Inside The Train Car – Who Really Killed Laura Palmer?

For most of her life, Laura made no connection between Bob and her father. In all her diary entries, Bob very specifically came into the family home from outside, through the window.

Bob was the darkness in the woods that somehow followed her home and never left. One of the reasons that Laura never asked for help was because she wanted to protect her family from that darkness.


To find out that Leland was actually the source of her abuse was a discovery that Laura could never come back from. I always wondered what happened after the scene in her bedroom cuts, the one where she realised who he really was. Did the pretence end there, or did he switch back to Bob in her mind?


Laura made no attempt to hide her knowledge the next morning when she told Leland to stay away from her. They both knew in that moment that it was the end, that Laura would have to die.

Tonight is the night that I die. I know I have to, because it’s the only way to keep Bob away from me, the only way to tear him out from inside. I know he wants me. I can feel his fire. But if I die, he can’t hurt me anymore’ – final page torn from Laura’s diary.

As Leland was Bob’s host, and also Laura’s father, then Bob was always inside Laura, always a part of her from the moment she was conceived. Perhaps this was why he was so set on taking her over completely. This was how he could read her thoughts, could write through her, could see everything she did.

The question will always be, how much of Bob was real? Teresa was killed to protect Leland. Laura was also killed to protect Leland, once she discovered he had been abusing her. Both girls could destroy the life he had built for himself.

train car

Leland was no innocent. He didn’t try to help Laura in the train car. Instead he showed her the diary pages and told her, “I always thought you knew it was me.” But once he knew for sure, she had to die.

In deleted dialogue from the train car scene, Laura tells Bob in the mirror, “No, you can’t have me,” then asks Leland to kill her. Bob isn’t inside Leland in that moment. He is waiting to be Laura. Leland had a choice.

laura death

Ronette recognises Bob in the picture, and the smell of scorched engine oil. Maddy smells the oil too, just before she is killed. She sees Bob in her vision, but does she see her Uncle Leland killing her?

How much of Bob is Leland? How much of him is Leland’s darker side, embraced by his host, and used to clean up his mess in life? Leland’s doppelgänger claims to have never killed anybody. Does this mean that he is good, and the real Leland is the bad one?


Laura put on the ring to preserve her goodness. Either way, her life was over that night. She knew the badness was already inside her and was getting stronger. She was starting to enjoy hurting others, and was caring less about the people around her. The darkness was in her blood. Laura died because she chose to. Putting on the ring was a form of suicide.

So, three people killed Laura that night – Leland, Bob and Laura herself. All three connected by blood, by suffering, and by the fight for Laura’s soul.

train car

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7 Replies to “Inside The Train Car – Who Really Killed Laura Palmer?”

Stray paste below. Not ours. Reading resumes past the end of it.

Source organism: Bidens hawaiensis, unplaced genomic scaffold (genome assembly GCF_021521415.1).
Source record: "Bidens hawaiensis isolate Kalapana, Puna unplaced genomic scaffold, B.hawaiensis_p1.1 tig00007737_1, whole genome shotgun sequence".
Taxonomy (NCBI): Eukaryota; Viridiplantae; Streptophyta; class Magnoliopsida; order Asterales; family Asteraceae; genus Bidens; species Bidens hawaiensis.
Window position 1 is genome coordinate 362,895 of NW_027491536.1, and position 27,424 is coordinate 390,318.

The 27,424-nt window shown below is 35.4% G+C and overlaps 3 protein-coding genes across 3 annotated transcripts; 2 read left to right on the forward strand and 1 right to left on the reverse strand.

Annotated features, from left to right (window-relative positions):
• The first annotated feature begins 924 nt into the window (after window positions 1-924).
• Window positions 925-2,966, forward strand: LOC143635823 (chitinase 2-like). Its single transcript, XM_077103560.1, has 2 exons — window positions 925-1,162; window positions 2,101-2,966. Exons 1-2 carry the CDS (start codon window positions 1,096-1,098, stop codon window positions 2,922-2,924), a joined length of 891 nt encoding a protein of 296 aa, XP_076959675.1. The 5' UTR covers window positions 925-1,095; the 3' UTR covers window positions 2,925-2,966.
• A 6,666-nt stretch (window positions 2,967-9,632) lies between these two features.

1. This article helps to distinguish what makes Laura Palmer a tragic hero. If BOB is a part of Leland and Laura, her choice in the train car represents a choice- one Leland was never able to make. The newly explored layer of Sarah/Jowday/Judy is another complexity and another thing to think about. Nevertheless, I appreciate how you pointed out how Laura’s increasing darkness towards others, and realization of that darkness, motivated her towards self-sacrifice. Her choice is not merely “opting out” to avoid further abuse nor the act of a desperate victim- she chooses death over monstrosity- a fate very imminent. She’s not saving herself from pain, she’s saving others from the pain she (or some version of her) will cause. Thebefore, the cycle of abuse is broken. Thanks for this insight Cheryl.

    1. Thankyou Jason. I’ve always seen it that way. Laura knew the damage Bob could do with her body, with the trust that others had in her, and chose to stop it right there.

  2. Very interesting read. My thoughts have always gone to the exact moments you reference, after she sees her father in her bed, the train car, the putting on of the ring. Your ideas actually helped me put together the whys I still ask all these years later about Laura. I hated season three because it didn’t do enough for me to explain about Laura herself. Your article helped give me that closure. Excellent

  3. Laura’s choice to die that night shows the difference between herself and both her parents. Not only is it impossible to escape BOB once he ‘chooses’ you but it also shows that Laura possesses an inner strength that Leland and Sarah both lack.
    Laura suspects that her parents both know about her ordeal. She can also see herself becoming like BOB. She tells Donna that she does not want her to be like her. Even in her last few days Laura tries to protect Donna and even James from herself rather than drag them down with her.
    Perhaps this is why she sees her angel in the Red Room. If there is a Season 4 and Laura lives thanks to Cooper , I don’t think she could ever hate him.

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